Simplify and Focus – Three Simple Ways to Take Back Control

Article by Make The Days Count Contributor Jennifer Snelling


Have you ever had the overwhelming feeling that not only is there not enough hours of the day, but that you’ll never in your life be able to accomplish all the designs you have in mind? Sometimes it seems there are so many things to do and remember that a task or goal that seems important one day only to fall by the way for days or even years at a time.


For those of us that have many day-to-day responsibilities to fulfill – not to mention accomplishing our short- and long-term goals, it can be hard to stay on track. How can we avoid losing our concentration on our aspirations while still focusing on the matters at hand? How do we keep from feeling completely overwhelmed with it all?


There are three pieces of advice that have stuck in my mind over the years. They are three very simple things from very simple sources, yet good solid advice for making life more manageable.


1. Prioritize. Have a first priority. The earliest experience with this concept was in the first grade. My teacher had just handed out at least five worksheets for us to complete, all at the same time! I stared at the papers scattered across my small desk in complete confusion. Seeing that I didn’t seem to have any focus, my teacher came across the room, put the papers into a neat stack and explained that I was to do the paper on top first, then the next, and then the next, until they were all completed. I didn’t realize it at the time, but I was learning to prioritize.


Sometimes it doesn’t even matter where you start. You just need to start somewhere. Most people know this, but we still get frustrated when looking at a seemingly insurmountable task or a to-do list that never seems to end. We’ve all heard the saying, “Take it as it comes.” Just put things into perspective, pick a starting point, and finish your thought or task before moving on to the next.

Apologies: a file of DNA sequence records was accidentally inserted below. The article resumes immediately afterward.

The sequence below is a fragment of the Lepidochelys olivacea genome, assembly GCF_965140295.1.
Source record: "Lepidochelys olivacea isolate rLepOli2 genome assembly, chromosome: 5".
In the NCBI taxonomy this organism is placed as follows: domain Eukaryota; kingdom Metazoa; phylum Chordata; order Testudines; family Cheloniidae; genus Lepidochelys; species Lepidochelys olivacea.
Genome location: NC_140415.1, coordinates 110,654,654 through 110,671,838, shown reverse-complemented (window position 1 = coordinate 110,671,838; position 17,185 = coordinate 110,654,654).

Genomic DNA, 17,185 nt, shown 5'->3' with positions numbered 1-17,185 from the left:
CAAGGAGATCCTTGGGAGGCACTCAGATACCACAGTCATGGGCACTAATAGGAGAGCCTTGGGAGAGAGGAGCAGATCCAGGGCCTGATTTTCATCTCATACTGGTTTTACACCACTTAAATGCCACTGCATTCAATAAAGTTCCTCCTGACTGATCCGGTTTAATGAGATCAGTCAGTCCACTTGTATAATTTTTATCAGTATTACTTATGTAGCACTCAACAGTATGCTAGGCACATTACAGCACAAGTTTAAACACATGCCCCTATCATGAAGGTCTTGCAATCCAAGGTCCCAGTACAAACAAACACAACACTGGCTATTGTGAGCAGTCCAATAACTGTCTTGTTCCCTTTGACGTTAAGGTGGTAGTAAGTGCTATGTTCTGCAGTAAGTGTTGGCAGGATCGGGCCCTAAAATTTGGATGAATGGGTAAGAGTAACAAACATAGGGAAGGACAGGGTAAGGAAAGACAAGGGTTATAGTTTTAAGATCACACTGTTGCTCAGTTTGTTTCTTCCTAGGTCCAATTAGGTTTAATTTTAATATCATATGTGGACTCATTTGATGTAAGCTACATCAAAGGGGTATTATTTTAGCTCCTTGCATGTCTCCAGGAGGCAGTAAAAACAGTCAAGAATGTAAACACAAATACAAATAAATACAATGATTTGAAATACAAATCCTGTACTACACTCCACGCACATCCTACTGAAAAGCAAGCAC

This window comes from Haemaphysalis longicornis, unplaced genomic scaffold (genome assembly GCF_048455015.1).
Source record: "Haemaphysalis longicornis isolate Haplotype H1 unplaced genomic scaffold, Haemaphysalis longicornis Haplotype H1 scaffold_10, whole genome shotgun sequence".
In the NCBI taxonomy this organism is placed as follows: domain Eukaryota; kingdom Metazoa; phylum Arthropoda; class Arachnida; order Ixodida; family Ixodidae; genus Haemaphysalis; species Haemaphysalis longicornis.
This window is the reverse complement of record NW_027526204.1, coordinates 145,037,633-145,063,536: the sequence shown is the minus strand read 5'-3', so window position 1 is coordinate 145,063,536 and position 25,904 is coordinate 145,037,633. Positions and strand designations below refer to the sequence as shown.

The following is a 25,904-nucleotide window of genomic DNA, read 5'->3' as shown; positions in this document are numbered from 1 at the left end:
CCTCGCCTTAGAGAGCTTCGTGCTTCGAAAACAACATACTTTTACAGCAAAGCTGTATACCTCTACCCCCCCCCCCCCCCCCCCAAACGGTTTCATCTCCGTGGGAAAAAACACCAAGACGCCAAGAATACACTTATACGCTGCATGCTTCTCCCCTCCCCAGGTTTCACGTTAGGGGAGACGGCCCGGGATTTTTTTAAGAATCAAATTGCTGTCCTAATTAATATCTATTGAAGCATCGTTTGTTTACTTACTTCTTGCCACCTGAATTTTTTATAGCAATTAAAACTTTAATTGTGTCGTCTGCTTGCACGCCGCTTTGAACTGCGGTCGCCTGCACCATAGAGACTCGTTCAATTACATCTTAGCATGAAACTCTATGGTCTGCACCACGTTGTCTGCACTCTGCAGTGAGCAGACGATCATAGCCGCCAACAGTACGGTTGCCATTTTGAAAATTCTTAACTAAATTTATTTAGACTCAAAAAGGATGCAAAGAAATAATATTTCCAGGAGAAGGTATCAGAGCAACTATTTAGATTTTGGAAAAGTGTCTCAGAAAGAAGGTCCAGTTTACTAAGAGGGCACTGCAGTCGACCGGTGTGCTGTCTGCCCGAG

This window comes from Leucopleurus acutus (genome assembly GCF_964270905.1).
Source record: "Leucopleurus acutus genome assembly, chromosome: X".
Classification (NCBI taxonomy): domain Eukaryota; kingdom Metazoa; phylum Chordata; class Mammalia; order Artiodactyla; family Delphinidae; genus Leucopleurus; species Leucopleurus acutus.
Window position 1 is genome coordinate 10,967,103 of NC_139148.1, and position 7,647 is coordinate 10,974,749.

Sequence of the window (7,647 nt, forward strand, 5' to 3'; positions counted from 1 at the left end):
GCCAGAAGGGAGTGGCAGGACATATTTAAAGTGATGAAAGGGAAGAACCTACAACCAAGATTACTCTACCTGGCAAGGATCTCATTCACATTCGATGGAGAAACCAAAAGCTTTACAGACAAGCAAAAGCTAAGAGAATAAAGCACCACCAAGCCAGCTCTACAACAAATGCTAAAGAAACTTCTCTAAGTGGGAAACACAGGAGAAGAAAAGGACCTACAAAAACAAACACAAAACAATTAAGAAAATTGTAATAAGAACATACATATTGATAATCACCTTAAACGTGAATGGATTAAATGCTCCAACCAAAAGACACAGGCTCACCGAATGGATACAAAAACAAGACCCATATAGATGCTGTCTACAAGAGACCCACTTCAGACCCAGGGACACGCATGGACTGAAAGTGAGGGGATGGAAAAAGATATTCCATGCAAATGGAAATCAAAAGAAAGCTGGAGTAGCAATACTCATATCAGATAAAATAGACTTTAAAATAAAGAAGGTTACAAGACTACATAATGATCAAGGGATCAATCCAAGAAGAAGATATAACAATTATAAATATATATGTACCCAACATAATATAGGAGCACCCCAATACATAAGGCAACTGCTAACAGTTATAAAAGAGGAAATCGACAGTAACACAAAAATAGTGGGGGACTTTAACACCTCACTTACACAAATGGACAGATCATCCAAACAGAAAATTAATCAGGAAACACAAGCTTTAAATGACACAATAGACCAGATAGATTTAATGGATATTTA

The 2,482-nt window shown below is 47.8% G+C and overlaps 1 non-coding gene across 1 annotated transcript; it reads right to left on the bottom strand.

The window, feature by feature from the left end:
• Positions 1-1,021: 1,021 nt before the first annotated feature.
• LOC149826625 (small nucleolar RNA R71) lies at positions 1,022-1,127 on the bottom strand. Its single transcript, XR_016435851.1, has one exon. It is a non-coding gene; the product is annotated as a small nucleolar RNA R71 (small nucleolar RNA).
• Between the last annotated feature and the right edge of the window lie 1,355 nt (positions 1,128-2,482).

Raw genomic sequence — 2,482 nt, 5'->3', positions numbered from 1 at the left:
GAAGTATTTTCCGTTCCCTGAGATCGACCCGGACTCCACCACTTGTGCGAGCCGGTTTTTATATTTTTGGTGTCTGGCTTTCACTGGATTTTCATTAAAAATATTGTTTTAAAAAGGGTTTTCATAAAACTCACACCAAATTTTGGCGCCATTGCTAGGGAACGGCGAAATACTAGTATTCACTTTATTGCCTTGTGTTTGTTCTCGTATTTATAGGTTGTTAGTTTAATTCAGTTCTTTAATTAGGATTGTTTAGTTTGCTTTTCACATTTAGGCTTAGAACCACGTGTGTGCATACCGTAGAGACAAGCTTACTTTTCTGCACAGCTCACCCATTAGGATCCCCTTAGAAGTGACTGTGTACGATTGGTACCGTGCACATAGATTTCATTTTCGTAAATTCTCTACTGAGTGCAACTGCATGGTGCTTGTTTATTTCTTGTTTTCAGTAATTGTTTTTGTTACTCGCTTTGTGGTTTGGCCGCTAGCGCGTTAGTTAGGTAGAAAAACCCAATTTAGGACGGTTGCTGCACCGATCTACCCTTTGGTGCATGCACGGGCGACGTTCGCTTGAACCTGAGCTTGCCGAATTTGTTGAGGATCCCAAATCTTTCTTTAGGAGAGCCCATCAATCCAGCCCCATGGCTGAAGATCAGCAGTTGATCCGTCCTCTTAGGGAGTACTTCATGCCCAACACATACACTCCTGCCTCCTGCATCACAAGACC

Cleaning? Try starting in one room and working your way to the other end of the house, or try starting at the top of the room with the dusting and working your way down through the clutter, organizing and straightening until you finally reach the final step of sweeping the floor. Working or paying the bills? Prioritize according to due date. Take care of the things that need to be finished earlier first. School projects or homework? Just open a book. It doesn’t really matter where you start, just pick a place and commit to it. Pretty soon you’ll go from feeling overwhelmed to standing back and proudly looking at the results of your efforts.


2. Make a list. Many of us have heard that the most successful people in the world are list-makers. It was my grandmother that first taught me this. Lists are useful for practically any and every project or goal you might have, from just getting through the day to achieving your dreams.